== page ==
• Titans Prevail 18U Div.

    May 25, 2015 - The NY Titans and Markham FCCM Shake Hands Post an Action Packed Boys 18U Championship Game.
  • Canton China to Montreal

    May 25, 2015 - Canton United, Men’s 45+ Basketball Team Travels From Canton China to Play.

    May 25, 2015 - Toronto CCYAA Captures Two Men’s Divisions Championships, 35+ & 45+.


Last year’s Men’s Elite format resulted in the stiffest competition in our 28 years, as the 16 team Elite field was easily the most talented collection of squads ever.  The Seattle Bladerunners barely clawed their way into the playoffs based on point differential with a 1-2 pool play record.  The Bladerunners then went on a tremendous run to earn their 4th NACBAIT Championship in 6 years, as they culminated their run with a 1 point win over Arizona Desert Jade in one the most heart pounding Championship matchups ever.  Meanwhile in the Men’s Open division, 10 teams went toe to toe as San Francisco CCU defeated the Montreal Kaitas in the Open Finals.  With 25 teams entering the fray in Ft. Lauderdale this year, the NACBAIT returns to the classic format of competition, giving everyone that chance of pulling a Cinderella upset somewhere along the line.  This year, your pool play draw on Friday night may really make or break your weekend.  Draw into a tough grouping, and you may be spending a lot more time at the beach than you thought you would (which really isn’t such a bad thing).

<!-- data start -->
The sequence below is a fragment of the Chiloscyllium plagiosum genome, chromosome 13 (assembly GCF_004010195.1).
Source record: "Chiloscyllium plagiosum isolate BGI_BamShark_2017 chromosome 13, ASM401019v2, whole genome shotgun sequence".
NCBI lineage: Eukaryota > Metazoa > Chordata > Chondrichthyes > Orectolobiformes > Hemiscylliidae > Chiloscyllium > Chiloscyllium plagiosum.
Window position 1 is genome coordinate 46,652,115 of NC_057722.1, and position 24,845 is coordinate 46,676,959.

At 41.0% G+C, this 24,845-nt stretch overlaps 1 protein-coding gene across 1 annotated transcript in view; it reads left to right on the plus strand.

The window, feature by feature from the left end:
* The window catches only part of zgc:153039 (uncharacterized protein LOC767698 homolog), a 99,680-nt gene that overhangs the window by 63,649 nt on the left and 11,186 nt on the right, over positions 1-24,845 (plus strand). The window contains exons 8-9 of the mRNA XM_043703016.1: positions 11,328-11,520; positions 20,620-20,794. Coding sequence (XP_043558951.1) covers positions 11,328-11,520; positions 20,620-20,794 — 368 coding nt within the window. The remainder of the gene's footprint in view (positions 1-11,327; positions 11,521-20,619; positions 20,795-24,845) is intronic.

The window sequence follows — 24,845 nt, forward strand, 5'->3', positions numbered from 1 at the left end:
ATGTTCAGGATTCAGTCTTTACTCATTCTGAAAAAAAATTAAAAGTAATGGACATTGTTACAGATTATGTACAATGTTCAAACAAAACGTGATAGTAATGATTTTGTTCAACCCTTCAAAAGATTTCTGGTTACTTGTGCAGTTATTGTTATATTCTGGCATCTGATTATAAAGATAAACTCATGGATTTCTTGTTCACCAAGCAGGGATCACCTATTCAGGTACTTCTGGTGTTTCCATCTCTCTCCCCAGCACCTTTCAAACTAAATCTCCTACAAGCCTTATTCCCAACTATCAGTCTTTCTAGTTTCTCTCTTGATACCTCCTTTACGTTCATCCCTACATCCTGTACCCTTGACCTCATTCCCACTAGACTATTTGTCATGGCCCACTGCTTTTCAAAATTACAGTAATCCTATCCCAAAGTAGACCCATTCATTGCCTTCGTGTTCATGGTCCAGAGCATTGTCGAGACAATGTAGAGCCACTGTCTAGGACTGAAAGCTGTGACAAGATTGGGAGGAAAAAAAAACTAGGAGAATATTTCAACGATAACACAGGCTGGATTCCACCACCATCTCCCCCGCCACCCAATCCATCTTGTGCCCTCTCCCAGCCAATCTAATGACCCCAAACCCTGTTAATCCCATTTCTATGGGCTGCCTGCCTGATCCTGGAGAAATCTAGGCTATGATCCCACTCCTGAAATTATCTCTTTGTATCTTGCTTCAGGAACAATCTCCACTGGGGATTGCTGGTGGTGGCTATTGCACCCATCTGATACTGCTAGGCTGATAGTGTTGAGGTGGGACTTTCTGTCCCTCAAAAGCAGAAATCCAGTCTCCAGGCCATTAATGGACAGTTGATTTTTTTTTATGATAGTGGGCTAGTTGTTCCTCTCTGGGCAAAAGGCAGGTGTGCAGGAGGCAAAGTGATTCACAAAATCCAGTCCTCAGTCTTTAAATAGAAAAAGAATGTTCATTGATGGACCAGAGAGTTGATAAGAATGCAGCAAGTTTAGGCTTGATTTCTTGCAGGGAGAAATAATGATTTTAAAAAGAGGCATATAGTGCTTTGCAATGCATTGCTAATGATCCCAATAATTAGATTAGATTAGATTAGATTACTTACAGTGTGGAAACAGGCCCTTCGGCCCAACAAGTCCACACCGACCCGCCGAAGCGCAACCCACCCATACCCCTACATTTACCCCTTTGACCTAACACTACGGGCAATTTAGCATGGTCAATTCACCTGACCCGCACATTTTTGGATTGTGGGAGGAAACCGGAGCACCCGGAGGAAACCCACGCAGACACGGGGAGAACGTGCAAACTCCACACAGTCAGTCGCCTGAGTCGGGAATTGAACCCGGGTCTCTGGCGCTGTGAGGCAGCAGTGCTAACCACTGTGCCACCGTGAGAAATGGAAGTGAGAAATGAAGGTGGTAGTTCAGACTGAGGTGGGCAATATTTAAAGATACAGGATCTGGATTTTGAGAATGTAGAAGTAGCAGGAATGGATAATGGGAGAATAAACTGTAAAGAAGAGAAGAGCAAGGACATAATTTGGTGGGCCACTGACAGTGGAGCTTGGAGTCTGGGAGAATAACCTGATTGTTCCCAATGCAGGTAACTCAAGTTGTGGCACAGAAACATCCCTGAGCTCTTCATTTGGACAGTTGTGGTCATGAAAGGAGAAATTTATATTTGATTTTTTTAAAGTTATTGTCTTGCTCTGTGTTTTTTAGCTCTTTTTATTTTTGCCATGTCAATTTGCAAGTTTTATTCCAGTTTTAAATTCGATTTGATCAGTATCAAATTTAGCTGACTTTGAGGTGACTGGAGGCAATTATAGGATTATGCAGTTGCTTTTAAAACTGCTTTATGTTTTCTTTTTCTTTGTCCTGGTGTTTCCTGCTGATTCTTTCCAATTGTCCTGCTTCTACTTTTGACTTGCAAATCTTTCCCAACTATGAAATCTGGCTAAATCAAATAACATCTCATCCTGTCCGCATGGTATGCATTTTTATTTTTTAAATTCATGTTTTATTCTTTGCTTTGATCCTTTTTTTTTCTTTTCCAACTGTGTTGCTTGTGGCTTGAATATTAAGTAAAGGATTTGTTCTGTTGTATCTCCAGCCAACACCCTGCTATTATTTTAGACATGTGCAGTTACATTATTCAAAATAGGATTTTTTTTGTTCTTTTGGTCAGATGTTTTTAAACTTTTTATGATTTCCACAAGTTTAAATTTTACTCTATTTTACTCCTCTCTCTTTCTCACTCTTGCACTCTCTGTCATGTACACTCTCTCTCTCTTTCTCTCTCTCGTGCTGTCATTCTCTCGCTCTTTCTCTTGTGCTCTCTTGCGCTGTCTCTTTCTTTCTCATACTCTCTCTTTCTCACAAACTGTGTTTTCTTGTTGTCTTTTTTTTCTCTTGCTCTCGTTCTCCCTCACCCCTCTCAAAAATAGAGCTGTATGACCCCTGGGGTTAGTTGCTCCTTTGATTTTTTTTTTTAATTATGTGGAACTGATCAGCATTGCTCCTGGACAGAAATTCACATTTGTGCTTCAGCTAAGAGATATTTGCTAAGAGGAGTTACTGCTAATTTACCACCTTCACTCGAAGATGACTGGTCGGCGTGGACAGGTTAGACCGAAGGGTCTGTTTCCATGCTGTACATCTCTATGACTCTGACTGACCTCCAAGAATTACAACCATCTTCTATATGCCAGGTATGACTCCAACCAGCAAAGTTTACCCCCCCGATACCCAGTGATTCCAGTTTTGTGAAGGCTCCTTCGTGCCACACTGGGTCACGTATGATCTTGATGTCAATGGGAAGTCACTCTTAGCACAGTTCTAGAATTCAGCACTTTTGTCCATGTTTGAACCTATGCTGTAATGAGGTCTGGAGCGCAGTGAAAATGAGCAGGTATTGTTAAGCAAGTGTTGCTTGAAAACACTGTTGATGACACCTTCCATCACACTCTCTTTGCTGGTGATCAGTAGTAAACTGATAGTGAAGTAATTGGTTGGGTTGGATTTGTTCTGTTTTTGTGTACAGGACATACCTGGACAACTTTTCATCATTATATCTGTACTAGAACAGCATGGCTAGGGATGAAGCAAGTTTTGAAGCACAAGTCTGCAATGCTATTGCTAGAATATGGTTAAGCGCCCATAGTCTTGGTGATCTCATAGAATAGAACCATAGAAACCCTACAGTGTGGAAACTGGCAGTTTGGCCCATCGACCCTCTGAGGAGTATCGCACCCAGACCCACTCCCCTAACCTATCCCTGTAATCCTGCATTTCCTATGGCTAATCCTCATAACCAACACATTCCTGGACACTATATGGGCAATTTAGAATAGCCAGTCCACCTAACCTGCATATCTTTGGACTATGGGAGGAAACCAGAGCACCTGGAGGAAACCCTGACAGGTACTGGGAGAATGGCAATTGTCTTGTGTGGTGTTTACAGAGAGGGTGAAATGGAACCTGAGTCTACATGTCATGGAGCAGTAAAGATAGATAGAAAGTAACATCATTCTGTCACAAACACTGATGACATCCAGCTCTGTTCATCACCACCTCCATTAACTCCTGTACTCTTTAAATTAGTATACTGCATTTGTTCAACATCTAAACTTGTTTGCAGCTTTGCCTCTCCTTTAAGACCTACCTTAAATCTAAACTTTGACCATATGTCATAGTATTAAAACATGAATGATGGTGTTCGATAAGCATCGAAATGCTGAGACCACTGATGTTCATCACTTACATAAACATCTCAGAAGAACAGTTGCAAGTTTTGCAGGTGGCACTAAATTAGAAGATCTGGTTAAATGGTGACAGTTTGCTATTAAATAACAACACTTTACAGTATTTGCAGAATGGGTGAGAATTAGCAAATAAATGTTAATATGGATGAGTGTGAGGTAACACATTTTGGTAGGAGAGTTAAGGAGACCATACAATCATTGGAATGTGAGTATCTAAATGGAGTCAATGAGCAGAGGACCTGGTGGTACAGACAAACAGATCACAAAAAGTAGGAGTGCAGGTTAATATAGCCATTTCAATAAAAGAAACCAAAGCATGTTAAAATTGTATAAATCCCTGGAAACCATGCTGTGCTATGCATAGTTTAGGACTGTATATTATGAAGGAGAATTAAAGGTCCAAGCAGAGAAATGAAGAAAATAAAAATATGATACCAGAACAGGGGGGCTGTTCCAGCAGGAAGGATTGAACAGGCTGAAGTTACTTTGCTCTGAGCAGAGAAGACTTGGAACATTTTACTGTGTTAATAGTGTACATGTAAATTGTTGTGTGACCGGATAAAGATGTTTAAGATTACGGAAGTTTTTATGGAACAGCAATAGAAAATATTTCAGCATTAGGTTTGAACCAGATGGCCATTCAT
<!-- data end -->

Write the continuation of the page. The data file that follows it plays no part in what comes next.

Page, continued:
We begin with the 2008 Elite Champion Seattle Bladerunners.  They struggled through pool play last year and had started making plans for tours of the Liberty Bell, but they really hit their stride when it counted in the playoffs.  This year, nobody but nobody wants to play Seattle.  With 6-4 center Jim Shih (4-time MVP, NACBA Top 25), 6-9 Michael Kan and 6-7 wing Kyle Kiang (NACBA Top 25) headlining the roster, figuring out a way to guard their frontline will cause coaches to reach for the Excedrin.  They control the boards, dominate the paint, and alter shots everywhere.  And it’s not just the big guys you have to worry about, as guards Austin Yuen (Seattle Pacific, currently playing in Japan) and Wesley Hsu (Elon College, professional ball in Israel) are pretty darn good in their own right.  With versatile guys like Royce Yuen and Tim Wang coming off the bench, depth won’t be a problem either.  Barring anything outrageous, Seattle is a top pick to win it all again.  The team that Seattle defeated in the 2k8 Finals, Arizona Desert Jade, is also a pretty tough opponent.  With Sam Luong (2007 MVP), Dave Clarke, Steve Chang (2007, 2008 All-NACBAIT), Phil Heu Weller, and Bennett Woodward, these guys spread you out and attack the hoop from all angles.  There is no such thing as a slowdown game when Arizona steps on the court, as these guys might think there’s a 10 second shot clock.  Luong is an offensive machine who keeps coming at you all game long with deep shots and tough finishes.  Clarke provides steady buckets thanks to an awesome midrange game.  Chang’s an intense defensive stopper and drives to the hoop as well as anyone in the game.  Heu Weller can basically do it all at both ends.  Woodward can hit the threeball and is a perfect compliment to the above four due to his unselfish demeanor.  The Achilles heel for Arizona may be their lack of an inside presence, as the behemoth Hwang brothers will not be making the trip to Fort Lauderdale.